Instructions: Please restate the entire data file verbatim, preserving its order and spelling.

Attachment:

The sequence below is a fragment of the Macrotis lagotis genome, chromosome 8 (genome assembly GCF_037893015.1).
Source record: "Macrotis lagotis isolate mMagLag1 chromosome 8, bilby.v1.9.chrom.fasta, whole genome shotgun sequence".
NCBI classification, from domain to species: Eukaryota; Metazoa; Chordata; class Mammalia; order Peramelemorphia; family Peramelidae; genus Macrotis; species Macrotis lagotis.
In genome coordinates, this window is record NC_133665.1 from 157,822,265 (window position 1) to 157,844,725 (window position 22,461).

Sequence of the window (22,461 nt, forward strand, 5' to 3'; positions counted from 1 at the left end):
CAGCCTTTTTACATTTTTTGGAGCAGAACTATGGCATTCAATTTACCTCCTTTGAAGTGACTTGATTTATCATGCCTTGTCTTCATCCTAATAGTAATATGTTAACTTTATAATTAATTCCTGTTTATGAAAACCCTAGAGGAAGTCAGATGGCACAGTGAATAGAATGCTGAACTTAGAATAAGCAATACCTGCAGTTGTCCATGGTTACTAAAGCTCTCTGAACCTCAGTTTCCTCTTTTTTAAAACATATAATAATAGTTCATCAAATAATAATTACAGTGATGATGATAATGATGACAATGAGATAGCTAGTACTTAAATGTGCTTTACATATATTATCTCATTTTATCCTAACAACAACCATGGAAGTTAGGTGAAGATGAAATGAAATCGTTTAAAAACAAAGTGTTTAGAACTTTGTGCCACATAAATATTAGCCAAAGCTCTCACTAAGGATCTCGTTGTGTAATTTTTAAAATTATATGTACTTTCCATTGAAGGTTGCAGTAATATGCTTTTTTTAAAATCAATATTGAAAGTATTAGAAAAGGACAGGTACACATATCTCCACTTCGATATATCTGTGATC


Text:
The sequence below is a fragment of the Macrotis lagotis genome, chromosome 8 (genome assembly GCF_037893015.1).
Source record: "Macrotis lagotis isolate mMagLag1 chromosome 8, bilby.v1.9.chrom.fasta, whole genome shotgun sequence".
NCBI classification, from domain to species: Eukaryota; Metazoa; Chordata; class Mammalia; order Peramelemorphia; family Peramelidae; genus Macrotis; species Macrotis lagotis.
In genome coordinates, this window is record NC_133665.1 from 157,822,265 (window position 1) to 157,844,725 (window position 22,461).

Sequence of the window (22,461 nt, forward strand, 5' to 3'; positions counted from 1 at the left end):
CAGCCTTTTTACATTTTTTGGAGCAGAACTATGGCATTCAATTTACCTCCTTTGAAGTGACTTGATTTATCATGCCTTGTCTTCATCCTAATAGTAATATGTTAACTTTATAATTAATTCCTGTTTATGAAAACCCTAGAGGAAGTCAGATGGCACAGTGAATAGAATGCTGAACTTAGAATAAGCAATACCTGCAGTTGTCCATGGTTACTAAAGCTCTCTGAACCTCAGTTTCCTCTTTTTTAAAACATATAATAATAGTTCATCAAATAATAATTACAGTGATGATGATAATGATGACAATGAGATAGCTAGTACTTAAATGTGCTTTACATATATTATCTCATTTTATCCTAACAACAACCATGGAAGTTAGGTGAAGATGAAATGAAATCGTTTAAAAACAAAGTGTTTAGAACTTTGTGCCACATAAATATTAGCCAAAGCTCTCACTAAGGATCTCGTTGTGTAATTTTTAAAATTATATGTACTTTCCATTGAAGGTTGCAGTAATATGCTTTTTTTAAAATCAATATTGAAAGTATTAGAAAAGGACAGGTACACATATCTCCACTTCGATATATCTGTGATC